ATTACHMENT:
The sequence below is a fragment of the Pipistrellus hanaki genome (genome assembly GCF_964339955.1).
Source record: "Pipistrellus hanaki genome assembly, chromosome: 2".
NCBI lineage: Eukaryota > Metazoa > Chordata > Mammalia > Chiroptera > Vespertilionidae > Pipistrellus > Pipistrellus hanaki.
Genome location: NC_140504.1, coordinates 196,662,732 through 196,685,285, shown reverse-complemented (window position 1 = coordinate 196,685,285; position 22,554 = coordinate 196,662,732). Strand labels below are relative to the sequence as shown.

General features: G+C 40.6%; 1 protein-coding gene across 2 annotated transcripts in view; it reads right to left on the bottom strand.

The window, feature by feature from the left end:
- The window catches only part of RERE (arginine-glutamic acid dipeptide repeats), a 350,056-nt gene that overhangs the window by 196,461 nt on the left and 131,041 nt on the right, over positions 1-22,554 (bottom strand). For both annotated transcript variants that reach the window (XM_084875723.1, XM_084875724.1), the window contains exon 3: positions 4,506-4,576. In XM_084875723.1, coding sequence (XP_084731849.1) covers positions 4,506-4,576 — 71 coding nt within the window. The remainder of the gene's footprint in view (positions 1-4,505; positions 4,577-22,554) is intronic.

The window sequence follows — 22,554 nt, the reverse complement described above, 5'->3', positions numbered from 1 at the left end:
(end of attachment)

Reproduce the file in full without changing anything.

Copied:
The sequence below is a fragment of the Pipistrellus hanaki genome (genome assembly GCF_964339955.1).
Source record: "Pipistrellus hanaki genome assembly, chromosome: 2".
NCBI lineage: Eukaryota > Metazoa > Chordata > Mammalia > Chiroptera > Vespertilionidae > Pipistrellus > Pipistrellus hanaki.
Genome location: NC_140504.1, coordinates 196,662,732 through 196,685,285, shown reverse-complemented (window position 1 = coordinate 196,685,285; position 22,554 = coordinate 196,662,732). Strand labels below are relative to the sequence as shown.

General features: G+C 40.6%; 1 protein-coding gene across 2 annotated transcripts in view; it reads right to left on the bottom strand.

The window, feature by feature from the left end:
- The window catches only part of RERE (arginine-glutamic acid dipeptide repeats), a 350,056-nt gene that overhangs the window by 196,461 nt on the left and 131,041 nt on the right, over positions 1-22,554 (bottom strand). For both annotated transcript variants that reach the window (XM_084875723.1, XM_084875724.1), the window contains exon 3: positions 4,506-4,576. In XM_084875723.1, coding sequence (XP_084731849.1) covers positions 4,506-4,576 — 71 coding nt within the window. The remainder of the gene's footprint in view (positions 1-4,505; positions 4,577-22,554) is intronic.

The window sequence follows — 22,554 nt, the reverse complement described above, 5'->3', positions numbered from 1 at the left end: